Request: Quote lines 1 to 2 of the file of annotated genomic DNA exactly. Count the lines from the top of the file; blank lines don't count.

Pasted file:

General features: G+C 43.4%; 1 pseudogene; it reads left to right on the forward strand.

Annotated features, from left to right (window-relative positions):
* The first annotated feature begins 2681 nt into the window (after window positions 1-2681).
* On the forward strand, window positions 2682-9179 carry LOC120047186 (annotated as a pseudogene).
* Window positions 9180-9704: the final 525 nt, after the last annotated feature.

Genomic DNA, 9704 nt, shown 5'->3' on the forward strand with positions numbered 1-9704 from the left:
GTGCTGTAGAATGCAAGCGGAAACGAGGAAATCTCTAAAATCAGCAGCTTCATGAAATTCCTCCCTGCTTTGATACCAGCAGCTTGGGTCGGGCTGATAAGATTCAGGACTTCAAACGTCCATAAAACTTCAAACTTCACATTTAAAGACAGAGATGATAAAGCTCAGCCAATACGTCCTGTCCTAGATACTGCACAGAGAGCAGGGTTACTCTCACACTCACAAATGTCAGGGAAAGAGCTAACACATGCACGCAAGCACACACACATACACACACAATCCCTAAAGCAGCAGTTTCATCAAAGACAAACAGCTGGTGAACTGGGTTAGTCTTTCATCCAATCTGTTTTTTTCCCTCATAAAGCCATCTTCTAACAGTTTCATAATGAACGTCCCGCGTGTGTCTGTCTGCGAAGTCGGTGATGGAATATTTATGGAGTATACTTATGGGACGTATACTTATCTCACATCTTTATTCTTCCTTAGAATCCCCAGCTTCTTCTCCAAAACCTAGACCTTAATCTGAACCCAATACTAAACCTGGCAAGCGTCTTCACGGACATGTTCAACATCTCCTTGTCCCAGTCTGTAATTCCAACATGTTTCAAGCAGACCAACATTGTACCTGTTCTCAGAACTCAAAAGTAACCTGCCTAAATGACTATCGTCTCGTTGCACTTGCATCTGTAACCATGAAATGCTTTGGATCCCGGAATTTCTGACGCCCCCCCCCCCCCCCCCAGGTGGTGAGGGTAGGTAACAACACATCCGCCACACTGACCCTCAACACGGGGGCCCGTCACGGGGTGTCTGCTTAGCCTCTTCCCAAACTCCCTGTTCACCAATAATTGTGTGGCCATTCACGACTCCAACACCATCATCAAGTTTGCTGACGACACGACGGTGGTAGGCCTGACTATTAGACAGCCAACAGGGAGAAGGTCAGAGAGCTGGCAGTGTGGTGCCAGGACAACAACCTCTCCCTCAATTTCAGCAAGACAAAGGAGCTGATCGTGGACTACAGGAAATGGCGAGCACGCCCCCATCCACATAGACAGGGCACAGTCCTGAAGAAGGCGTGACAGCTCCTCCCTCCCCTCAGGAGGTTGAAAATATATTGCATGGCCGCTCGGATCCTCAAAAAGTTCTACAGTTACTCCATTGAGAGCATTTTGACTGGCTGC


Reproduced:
General features: G+C 43.4%; 1 pseudogene; it reads left to right on the forward strand.

Annotated features, from left to right (window-relative positions):